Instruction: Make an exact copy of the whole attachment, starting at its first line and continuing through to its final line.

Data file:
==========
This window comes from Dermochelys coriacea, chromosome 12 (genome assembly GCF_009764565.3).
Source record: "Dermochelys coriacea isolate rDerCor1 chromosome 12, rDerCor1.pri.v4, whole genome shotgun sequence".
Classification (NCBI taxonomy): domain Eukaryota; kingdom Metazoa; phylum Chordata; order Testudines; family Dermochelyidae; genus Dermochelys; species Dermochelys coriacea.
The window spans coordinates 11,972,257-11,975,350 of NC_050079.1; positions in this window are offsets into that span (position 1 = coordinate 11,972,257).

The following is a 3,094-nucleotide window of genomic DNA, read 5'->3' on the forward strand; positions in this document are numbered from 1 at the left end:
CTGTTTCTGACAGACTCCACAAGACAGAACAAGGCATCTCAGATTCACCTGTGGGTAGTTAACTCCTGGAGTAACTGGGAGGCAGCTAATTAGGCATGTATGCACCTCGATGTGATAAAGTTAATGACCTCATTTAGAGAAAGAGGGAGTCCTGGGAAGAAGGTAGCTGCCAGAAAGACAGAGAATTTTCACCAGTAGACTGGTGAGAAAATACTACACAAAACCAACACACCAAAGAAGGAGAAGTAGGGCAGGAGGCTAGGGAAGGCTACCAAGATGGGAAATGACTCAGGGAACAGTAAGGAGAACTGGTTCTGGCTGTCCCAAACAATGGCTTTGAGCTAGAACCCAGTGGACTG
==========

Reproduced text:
This window comes from Dermochelys coriacea, chromosome 12 (genome assembly GCF_009764565.3).
Source record: "Dermochelys coriacea isolate rDerCor1 chromosome 12, rDerCor1.pri.v4, whole genome shotgun sequence".
Classification (NCBI taxonomy): domain Eukaryota; kingdom Metazoa; phylum Chordata; order Testudines; family Dermochelyidae; genus Dermochelys; species Dermochelys coriacea.
The window spans coordinates 11,972,257-11,975,350 of NC_050079.1; positions in this window are offsets into that span (position 1 = coordinate 11,972,257).

The following is a 3,094-nucleotide window of genomic DNA, read 5'->3' on the forward strand; positions in this document are numbered from 1 at the left end:
CTGTTTCTGACAGACTCCACAAGACAGAACAAGGCATCTCAGATTCACCTGTGGGTAGTTAACTCCTGGAGTAACTGGGAGGCAGCTAATTAGGCATGTATGCACCTCGATGTGATAAAGTTAATGACCTCATTTAGAGAAAGAGGGAGTCCTGGGAAGAAGGTAGCTGCCAGAAAGACAGAGAATTTTCACCAGTAGACTGGTGAGAAAATACTACACAAAACCAACACACCAAAGAAGGAGAAGTAGGGCAGGAGGCTAGGGAAGGCTACCAAGATGGGAAATGACTCAGGGAACAGTAAGGAGAACTGGTTCTGGCTGTCCCAAACAATGGCTTTGAGCTAGAACCCAGTGGACTG